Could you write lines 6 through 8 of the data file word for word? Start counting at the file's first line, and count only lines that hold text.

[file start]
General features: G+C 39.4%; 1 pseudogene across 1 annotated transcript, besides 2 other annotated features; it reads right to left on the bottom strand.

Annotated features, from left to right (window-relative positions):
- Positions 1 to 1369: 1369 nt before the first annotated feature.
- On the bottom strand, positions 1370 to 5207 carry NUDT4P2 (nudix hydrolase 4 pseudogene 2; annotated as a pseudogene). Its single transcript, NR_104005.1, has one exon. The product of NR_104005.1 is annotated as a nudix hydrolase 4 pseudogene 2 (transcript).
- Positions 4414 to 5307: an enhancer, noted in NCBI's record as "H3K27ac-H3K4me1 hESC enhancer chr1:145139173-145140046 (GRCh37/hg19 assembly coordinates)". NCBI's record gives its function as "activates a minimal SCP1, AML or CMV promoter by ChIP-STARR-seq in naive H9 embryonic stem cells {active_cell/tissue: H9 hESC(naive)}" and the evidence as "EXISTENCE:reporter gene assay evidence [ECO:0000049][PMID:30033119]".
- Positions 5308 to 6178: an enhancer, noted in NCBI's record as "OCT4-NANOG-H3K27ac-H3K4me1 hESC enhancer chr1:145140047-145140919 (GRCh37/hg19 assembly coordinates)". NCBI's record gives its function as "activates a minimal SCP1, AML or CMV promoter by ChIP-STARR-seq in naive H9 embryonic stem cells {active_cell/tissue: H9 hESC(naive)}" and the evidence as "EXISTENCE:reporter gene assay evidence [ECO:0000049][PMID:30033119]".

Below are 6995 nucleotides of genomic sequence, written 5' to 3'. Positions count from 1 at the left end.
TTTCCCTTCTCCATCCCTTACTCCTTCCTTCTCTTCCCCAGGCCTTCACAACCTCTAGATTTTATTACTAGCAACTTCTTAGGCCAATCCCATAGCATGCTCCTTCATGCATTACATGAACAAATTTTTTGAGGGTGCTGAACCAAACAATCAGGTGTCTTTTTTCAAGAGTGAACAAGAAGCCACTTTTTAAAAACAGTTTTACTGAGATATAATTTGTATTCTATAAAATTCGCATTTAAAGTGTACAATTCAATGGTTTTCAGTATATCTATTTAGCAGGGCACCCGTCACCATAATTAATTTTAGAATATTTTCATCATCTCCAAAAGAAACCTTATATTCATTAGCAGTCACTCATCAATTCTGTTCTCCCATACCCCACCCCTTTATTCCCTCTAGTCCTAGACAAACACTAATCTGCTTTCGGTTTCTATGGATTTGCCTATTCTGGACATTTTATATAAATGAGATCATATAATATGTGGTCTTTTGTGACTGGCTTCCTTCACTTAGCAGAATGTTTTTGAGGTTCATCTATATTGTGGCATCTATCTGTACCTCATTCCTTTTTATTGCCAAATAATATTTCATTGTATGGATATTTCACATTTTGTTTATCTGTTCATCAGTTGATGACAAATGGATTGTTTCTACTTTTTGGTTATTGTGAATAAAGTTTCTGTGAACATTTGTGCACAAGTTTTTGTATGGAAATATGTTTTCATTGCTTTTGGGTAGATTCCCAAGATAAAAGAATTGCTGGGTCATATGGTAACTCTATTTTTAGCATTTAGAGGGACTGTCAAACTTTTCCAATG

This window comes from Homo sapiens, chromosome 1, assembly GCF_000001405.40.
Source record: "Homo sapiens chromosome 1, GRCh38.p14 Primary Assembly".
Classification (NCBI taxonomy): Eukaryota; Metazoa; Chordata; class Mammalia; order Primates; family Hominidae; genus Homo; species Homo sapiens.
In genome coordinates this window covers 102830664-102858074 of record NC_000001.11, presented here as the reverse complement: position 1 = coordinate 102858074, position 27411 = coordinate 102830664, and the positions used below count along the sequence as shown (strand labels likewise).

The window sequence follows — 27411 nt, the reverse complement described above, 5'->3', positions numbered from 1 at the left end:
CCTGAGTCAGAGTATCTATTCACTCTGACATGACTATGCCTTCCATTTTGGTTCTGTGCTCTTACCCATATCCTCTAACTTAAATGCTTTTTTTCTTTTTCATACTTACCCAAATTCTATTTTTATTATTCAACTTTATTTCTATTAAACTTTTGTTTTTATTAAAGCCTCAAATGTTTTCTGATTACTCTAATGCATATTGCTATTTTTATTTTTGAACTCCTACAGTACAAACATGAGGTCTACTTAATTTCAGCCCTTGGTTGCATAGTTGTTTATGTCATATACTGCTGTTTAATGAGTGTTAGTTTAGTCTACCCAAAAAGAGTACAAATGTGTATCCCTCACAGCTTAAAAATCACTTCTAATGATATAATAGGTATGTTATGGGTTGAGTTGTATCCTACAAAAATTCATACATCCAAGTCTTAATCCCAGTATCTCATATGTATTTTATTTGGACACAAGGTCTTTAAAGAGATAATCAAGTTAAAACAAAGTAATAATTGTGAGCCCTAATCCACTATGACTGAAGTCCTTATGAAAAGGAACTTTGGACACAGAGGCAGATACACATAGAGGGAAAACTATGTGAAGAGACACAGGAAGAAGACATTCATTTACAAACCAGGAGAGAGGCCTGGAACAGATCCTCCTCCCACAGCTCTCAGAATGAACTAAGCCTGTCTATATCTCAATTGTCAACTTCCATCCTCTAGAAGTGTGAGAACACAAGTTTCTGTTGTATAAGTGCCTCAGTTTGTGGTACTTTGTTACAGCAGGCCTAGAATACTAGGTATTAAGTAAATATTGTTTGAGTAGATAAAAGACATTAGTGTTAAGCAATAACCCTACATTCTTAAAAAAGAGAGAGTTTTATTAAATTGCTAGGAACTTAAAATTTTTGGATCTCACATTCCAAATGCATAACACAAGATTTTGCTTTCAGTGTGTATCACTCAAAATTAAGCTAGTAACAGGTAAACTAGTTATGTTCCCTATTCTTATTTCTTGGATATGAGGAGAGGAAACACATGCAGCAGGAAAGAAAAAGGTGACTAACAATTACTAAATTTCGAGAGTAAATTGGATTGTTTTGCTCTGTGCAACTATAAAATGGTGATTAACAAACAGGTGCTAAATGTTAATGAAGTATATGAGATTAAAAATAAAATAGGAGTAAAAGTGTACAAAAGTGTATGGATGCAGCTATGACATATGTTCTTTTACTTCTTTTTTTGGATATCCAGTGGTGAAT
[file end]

- Positions 5308 to 6178: an enhancer, noted in NCBI's record as "OCT4-NANOG-H3K27ac-H3K4me1 hESC enhancer chr1:145140047-145140919 (GRCh37/hg19 assembly coordinates)". NCBI's record gives its function as "activates a minimal SCP1, AML or CMV promoter by ChIP-STARR-seq in naive H9 embryonic stem cells {active_cell/tissue: H9 hESC(naive)}" and the evidence as "EXISTENCE:reporter gene assay evidence [ECO:0000049][PMID:30033119]".

Below are 6995 nucleotides of genomic sequence, written 5' to 3'. Positions count from 1 at the left end.
TTTCCCTTCTCCATCCCTTACTCCTTCCTTCTCTTCCCCAGGCCTTCACAACCTCTAGATTTTATTACTAGCAACTTCTTAGGCCAATCCCATAGCATGCTCCTTCATGCATTACATGAACAAATTTTTTGAGGGTGCTGAACCAAACAATCAGGTGTCTTTTTTCAAGAGTGAACAAGAAGCCACTTTTTAAAAACAGTTTTACTGAGATATAATTTGTATTCTATAAAATTCGCATTTAAAGTGTACAATTCAATGGTTTTCAGTATATCTATTTAGCAGGGCACCCGTCACCATAATTAATTTTAGAATATTTTCATCATCTCCAAAAGAAACCTTATATTCATTAGCAGTCACTCATCAATTCTGTTCTCCCATACCCCACCCCTTTATTCCCTCTAGTCCTAGACAAACACTAATCTGCTTTCGGTTTCTATGGATTTGCCTATTCTGGACATTTTATATAAATGAGATCATATAATATGTGGTCTTTTGTGACTGGCTTCCTTCACTTAGCAGAATGTTTTTGAGGTTCATCTATATTGTGGCATCTATCTGTACCTCATTCCTTTTTATTGCCAAATAATATTTCATTGTATGGATATTTCACATTTTGTTTATCTGTTCATCAGTTGATGACAAATGGATTGTTTCTACTTTTTGGTTATTGTGAATAAAGTTTCTGTGAACATTTGTGCACAAGTTTTTGTATGGAAATATGTTTTCATTGCTTTTGGGTAGATTCCCAAGATAAAAGAATTGCTGGGTCATATGGTAACTCTATTTTTAGCATTTAGAGGGACTGTCAAACTTTTCCAATG